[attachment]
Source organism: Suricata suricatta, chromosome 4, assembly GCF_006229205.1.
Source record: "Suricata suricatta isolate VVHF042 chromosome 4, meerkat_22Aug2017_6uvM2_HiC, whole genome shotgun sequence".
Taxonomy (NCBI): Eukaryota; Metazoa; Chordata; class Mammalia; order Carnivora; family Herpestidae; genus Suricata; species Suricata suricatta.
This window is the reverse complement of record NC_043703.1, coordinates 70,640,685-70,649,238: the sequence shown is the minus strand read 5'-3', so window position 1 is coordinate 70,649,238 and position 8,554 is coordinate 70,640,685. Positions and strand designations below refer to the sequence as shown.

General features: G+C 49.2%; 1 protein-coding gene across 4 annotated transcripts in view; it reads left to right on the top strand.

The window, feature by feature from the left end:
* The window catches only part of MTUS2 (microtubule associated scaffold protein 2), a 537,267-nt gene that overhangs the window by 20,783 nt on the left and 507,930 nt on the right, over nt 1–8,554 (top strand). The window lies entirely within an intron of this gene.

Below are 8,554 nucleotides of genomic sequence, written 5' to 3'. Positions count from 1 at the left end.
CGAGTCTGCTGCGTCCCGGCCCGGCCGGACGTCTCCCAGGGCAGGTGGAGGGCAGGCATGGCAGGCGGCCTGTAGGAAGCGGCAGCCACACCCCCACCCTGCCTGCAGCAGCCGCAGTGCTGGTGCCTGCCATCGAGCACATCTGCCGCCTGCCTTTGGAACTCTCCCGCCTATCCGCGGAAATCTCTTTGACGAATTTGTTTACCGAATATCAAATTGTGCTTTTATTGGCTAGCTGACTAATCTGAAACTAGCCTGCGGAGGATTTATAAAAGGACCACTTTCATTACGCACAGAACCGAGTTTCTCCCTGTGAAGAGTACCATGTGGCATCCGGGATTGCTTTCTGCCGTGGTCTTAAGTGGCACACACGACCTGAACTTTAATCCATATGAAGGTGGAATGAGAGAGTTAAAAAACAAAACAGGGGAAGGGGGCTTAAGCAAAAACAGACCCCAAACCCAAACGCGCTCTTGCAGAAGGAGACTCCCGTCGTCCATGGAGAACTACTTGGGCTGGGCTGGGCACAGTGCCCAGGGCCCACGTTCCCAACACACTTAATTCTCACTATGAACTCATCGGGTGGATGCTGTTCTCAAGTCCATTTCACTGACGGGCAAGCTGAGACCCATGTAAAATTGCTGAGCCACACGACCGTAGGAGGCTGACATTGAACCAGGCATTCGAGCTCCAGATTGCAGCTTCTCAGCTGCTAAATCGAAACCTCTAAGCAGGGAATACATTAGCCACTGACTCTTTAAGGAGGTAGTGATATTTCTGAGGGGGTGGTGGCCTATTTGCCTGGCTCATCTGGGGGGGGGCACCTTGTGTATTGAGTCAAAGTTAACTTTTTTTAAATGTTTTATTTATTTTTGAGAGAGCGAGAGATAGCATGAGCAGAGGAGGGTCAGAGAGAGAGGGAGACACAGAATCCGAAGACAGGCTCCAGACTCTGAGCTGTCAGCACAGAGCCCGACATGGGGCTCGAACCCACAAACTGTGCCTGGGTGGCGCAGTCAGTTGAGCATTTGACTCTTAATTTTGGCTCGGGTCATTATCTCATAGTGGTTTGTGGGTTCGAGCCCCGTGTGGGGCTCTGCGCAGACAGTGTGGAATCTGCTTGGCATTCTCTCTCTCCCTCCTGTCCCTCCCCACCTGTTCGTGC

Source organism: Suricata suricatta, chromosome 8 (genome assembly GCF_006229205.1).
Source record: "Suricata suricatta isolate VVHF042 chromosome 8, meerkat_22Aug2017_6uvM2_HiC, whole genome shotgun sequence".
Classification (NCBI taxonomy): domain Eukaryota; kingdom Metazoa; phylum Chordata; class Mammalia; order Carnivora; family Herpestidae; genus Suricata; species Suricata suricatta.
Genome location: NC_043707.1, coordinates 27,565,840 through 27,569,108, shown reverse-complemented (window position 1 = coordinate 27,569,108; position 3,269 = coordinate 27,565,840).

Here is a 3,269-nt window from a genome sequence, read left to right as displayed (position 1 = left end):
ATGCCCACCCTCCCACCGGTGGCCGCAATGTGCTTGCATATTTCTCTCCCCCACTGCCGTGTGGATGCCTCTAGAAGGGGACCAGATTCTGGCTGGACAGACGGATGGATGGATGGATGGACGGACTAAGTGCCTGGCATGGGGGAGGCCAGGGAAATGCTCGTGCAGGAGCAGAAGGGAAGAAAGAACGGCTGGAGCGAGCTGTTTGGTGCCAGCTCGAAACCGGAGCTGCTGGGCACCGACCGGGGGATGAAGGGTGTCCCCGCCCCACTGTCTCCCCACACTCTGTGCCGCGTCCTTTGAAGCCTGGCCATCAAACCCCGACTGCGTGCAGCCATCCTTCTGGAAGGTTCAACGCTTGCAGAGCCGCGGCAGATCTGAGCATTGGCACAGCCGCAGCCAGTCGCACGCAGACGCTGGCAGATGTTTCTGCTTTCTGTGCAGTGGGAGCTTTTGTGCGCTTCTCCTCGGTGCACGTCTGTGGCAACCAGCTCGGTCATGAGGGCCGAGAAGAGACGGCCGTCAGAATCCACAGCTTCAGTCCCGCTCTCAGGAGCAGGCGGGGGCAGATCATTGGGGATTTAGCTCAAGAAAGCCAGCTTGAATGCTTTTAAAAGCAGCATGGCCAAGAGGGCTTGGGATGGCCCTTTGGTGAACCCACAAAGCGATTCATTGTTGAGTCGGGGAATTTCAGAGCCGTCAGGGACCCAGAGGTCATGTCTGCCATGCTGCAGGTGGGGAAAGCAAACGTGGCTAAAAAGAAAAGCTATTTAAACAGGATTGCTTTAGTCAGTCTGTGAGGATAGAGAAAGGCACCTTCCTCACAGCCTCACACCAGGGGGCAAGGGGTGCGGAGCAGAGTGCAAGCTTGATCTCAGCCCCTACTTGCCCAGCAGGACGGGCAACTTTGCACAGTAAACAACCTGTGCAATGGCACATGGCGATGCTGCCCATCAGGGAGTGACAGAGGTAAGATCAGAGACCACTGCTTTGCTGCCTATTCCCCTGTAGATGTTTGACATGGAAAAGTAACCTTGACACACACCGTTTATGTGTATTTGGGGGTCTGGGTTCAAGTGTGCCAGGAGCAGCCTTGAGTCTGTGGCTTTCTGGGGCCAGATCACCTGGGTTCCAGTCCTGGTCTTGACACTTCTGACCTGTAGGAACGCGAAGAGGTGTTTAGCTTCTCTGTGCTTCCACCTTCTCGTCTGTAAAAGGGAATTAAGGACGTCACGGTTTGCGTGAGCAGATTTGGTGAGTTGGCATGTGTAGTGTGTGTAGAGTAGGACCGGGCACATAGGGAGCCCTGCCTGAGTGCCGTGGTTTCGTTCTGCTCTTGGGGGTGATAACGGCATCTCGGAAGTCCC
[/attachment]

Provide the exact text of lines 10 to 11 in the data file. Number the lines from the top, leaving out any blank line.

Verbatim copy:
Source organism: Suricata suricatta, chromosome 8 (genome assembly GCF_006229205.1).
Source record: "Suricata suricatta isolate VVHF042 chromosome 8, meerkat_22Aug2017_6uvM2_HiC, whole genome shotgun sequence".